Muscle conditioning

The effects on muscle atrophy due to inactivity using low-current stimulation are some of the most well-known and proven results of EMS therapy.

13/01/2017

Post-operative muscle building

The effects on muscle atrophy due to inactivity using low-current stimulation are some of the most well-known and proven results of EMS therapy.
13/01/2017

Improved performance in sports

Scientific effects of EMS training By Dr. Kleinöder, Sports University Cologne (2010) Stamina Static endurance: the average increase is 30.3% at an average stimulation frequency of 75 +/- 44 Hz. (1, 2, 3) Dynamic endurance: the average increase is 41% at an average stimulation frequency of 76 Hz +/- 10 Hz (2, 4, 5, 7). Long-term stimulation with low frequency stimulation of skeletal muscle in experiments on animals (rabbits) resulted in the development of mainly slow twitch muscle fibres with a high proportion of mitochondria (6). Selected Literature: Alon, G., McCombre, S.A., Koutsantonis, S., Stumphauzer, L.J., Burgwin, K.C., Parent, M.M., & Bosworth, R.A. (1987). Comparison of the Effects of Electrical Stimulation and Exercise on Abdominal Musculature. Journal of Orthopaedic and Sports Physical Therapy, 8(12), 567-573. Ballantyne, E., Donne, B. (1999): Effect of neuromuscular electrical stimulation on static and dynamic abdominal strength and endurance in healthy males. Sport Science, 431. Kahanovitz, […]
13/01/2017

Increasing synchronising and recruiting

Scientific effects of EMS training By Dr. Kleinöder, Sports University Cologne (2010) Sprint and jump The sprint studies showed improvements in competitive athletes of 3.1±1.7% over a 3-week period. Brocherie et al. (2) improvement of 4.8% in the sprint time of ice hockey players over 10m. Pichon et al. (9) improvement of 1.3% to cover 25m (sport type: swimming) and 1.45% for the 50m freestyle time. With combined strength training (plyometrics/EMS), Herrero et al. recorded (3) a 2.3% reduction in time needed to sprint 20m among untrained individuals. After EMS training, jumping abilities improved by between 2.3% and 19.2%; after isometric EMS training (an average of +10±6.5%); and 6.7% to 21.4% after dynamic EMS training (1, 4, 5, 7, 8, 13). After combined EMS training, the literature states that there was an average increase in jumping ability of 11.2±5.5% (3, 6, 11). Selected Literature: Babault, N., Cometti, G., Bernardin, M., […]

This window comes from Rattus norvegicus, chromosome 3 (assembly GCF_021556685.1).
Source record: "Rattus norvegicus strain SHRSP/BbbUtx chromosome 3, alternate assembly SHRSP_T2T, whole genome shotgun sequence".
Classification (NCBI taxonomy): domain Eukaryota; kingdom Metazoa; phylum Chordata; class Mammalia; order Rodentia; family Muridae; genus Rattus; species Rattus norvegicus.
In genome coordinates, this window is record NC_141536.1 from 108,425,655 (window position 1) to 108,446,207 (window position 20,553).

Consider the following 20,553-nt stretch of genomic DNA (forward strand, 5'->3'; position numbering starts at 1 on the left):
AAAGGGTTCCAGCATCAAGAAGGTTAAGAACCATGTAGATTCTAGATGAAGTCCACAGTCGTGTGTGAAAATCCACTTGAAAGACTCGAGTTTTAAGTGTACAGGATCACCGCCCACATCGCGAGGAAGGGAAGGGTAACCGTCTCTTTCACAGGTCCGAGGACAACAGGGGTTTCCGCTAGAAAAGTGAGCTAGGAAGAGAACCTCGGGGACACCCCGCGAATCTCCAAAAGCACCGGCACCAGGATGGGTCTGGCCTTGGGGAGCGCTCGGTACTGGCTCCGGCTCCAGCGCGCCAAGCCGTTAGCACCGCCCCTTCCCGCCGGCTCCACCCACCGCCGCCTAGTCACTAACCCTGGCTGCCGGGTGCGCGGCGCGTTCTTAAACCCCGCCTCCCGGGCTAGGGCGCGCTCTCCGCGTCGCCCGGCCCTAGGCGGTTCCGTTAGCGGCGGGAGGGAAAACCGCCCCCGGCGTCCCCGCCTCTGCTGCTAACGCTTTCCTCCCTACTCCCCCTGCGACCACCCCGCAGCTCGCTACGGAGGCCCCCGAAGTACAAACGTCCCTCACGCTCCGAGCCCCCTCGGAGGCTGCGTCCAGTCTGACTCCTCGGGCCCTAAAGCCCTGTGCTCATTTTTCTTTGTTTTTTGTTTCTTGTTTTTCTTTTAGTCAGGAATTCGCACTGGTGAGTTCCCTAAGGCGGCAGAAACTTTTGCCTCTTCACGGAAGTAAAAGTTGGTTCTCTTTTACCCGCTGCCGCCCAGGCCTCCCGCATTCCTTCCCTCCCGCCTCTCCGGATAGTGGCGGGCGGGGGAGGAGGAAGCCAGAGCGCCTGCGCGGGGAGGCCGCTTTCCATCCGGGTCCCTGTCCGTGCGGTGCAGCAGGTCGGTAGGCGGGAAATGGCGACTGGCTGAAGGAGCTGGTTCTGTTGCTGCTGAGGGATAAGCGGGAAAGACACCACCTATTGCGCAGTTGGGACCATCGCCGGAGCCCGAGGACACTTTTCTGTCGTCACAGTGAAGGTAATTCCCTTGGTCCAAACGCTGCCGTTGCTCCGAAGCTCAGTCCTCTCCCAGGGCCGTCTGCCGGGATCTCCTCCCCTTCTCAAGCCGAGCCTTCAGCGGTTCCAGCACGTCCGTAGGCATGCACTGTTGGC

13/01/2017

Increasing endurance

Electromyostimulation – a systematic review of the effects of different EMS methods on selected strength parameters in trained and elite athletes Dr. Kleinöder, Sports University Cologne (2009) ABSTRACT This is the first part of two studies that systematically review the current state of research and structure the results of selected Electromyostimulation (EMS) studies in a way that makes accurate comparisons possible. This part will focus on the effects of EMS on strength enhancement. On the basis of these results part two will deal with the influence of the training regimen and stimulation parameters on EMS-Training effectiveness in order to make recommendations for training control. Out of about 200 studies, 89 trials were selected according to pre-defined criteria: subject age (<35), subject health (unimpaired), EMS type (percutaneus stimulation), and study duration (>7days). To evaluate these trials, we first defined appropriate categories according to the type of EMS (local or whole-body) and […]
13/01/2017

Increasing elasticity and maximum strength

Scientific effects of EMS training By Dr. Kleinöder, Sports University Cologne (2010) Elasticity and performance Various authors have confirmed a positive effect on contraction speed (1, 3, 5). The EMS training group saw the greatest gain in movement speed (approx. 30% improvement in muscles involved in bending bones), thus significantly increasing performance (4, 6). A combination of classic strength training (hypertrophy) and EMS training increases both performance elements (movement speed and power), (4,6). Selected Literature: Andersen, L.L., & Aagaard, P. (2006). Influence of maximal muscle strength and intrinsic muscle contractile properties on contractile rate of force development. Eur J Appl Physiol, 96, 46-52. Babault, N., Cometti, G., Bernardin, M., Pousson, M. &Chatard, J.-C. (2007). Effects of Electromyostimulation Training on Muscle Strength and Power of Elite Rugby Players. Journal of Strength and Conditioning Research, 21(2), 431-437. Colson, S., Martin, A., & Van Hoecke, J. (2000). Reexamination of training effects by electrostimulation […]
13/01/2017

Targeted muscle building (hypertrophy)

Scientific effects of EMS training By Dr. Kleinöder, Sports University Cologne (2010) Maximum strength and muscle hypertrophy Trained athletes from various disciplines experienced increases in maximum isometric strength of between 15% and 40%, with an average of 32.6% (5, 6, 7, 9, 22, 24, 27). The average improvement in maximum isometric strength following EMS training with untrained subjects was 23.5% (1, 2, 3, 4, 8, 10, 11, 14, 15, 16, 18, 19, 20, 21, 25, 28). Athletes can achieve 30 – 40% improvements in maximum strength after only 5 weeks using EMS (12). Using MVC, competitive swimmers achieved improvements in the eccentric and concentric contractions of their latissimus dorsi and quadriceps femoris muscles and better freestyle swimming times (23). Case study of a high-performance weightlifter: 4 months of EMS training: 1 RM (repetition maximum) increased during squats by around 20kg, further improvements to ‘clean’ and ‘jerk and snatch’. EMS can […]
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